STEVE MNUCHIN, U.S. TREASURY SECRETARY: The President has made clear, he is happy to take a meeting with no preconditions. But we are maintaining the maximum pressure campaign.

MIKE POMPEO, U.S. SECRETARY OF STATE: The President has made very clear, he is prepared to meet with no preconditions.

CHUCK TODD, MSNBC HOST: No preconditions?

DONALD TRUMP (R), PRESIDENT OF THE UNITED STATES: We've done that for years. Not as far as I am concerned. No preconditions.


BALDWIN: So you hear it for yourself. I mean, this is demonstrably false. So why is the President trying to pretend otherwise?

SIDDIQUI: Well, it's unclear, and oftentimes, he has this approach where he wants to appear tough at the outset of these negotiations, but he is trying to label these assertions that he was willing to meet with no preconditions as fake news. But the sources are his own Cabinet officials.


SIDDIQUI: You know, all of this, notwithstanding, I think that's part of the problem with this President, is there are so many inconsistencies at a time when you need steady leadership.

And when it comes to this meeting, this is the first opportunity he is really going to have to sit down face-to-face with the Iranian President to actually deescalate because there's simply no -- I don't think there's much appetite for another potential military conflict.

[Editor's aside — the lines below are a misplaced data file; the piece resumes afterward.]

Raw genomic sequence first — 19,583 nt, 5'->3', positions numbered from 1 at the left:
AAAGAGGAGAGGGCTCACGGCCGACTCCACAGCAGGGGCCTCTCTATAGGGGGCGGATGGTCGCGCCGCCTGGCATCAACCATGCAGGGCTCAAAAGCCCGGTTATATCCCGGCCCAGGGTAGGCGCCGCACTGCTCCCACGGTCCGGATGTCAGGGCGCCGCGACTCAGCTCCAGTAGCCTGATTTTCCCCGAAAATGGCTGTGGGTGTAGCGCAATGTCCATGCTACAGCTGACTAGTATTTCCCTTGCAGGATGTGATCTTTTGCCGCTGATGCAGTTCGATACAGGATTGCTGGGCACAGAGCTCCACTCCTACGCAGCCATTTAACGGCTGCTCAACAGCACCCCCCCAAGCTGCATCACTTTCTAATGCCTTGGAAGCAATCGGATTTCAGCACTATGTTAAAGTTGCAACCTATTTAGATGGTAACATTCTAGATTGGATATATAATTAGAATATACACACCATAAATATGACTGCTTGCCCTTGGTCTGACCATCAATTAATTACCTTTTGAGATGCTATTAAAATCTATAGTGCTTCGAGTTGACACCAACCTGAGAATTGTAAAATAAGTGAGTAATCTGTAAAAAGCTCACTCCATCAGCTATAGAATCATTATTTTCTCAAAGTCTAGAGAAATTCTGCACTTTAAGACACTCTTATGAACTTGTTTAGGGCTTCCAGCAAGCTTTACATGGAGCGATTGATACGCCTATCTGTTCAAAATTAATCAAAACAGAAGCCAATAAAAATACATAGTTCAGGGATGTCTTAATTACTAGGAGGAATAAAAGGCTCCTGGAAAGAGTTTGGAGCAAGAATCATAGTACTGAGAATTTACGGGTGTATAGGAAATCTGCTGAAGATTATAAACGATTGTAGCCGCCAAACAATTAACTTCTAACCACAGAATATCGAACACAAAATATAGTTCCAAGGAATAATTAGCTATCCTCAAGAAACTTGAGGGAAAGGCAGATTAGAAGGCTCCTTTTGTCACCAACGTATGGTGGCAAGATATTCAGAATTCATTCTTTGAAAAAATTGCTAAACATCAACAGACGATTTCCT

And one other thing that's happening is this comes at a time when the President of course has lost his National Security adviser. He is surrounded by a lot of acting officials. It's not really clear who's calling the shots.


SIDDIQUI: Certainly Secretary of State Mike Pompeo has perhaps the most influence and is the one who holds the President's ear. It would be, I think, a lot more reassuring for people if this administration were coming into this from a position of strength, but it's been characterized, as usual, by a great deal of dysfunction, and they are certainly going to have to make sure they have a unified posture when they go into the UN GA, especially if they're going to sit down with President Rouhani.

BALDWIN: I think you nailed it earlier saying when it comes to foreign policy, is the President looking out for the United States or is the President looking out for the President. Sabrina Siddiqui, good to see you. Thank you very much.

SIDDIQUI: Thank you so much.

BALDWIN: New details today on the investigation into Justice Brett Kavanaugh's alleged misconduct before his confirmation. What we've learned about who was and who was not interviewed by the F.B.I.

Plus, Senator Elizabeth Warren has yet to take on the President with policy, but she does have a plan for that.

And the woman accusing Antonio Brown of rape meets with the NFL today. Could this change the game plan for next Sunday? You're watching CNN, I'm Brooke Baldwin. We'll be right back.



BALDWIN: We're back. You're watching CNN. I'm Brooke Baldwin. New outrage today over one of the most contentious issues at the Trump administration, the sex assault allegations against Supreme Court Justice Brett Kavanaugh. At least six Democratic presidential candidates are calling for Kavanaugh's impeachment after "The New York Times" published an excerpt of a new book on Kavanaugh.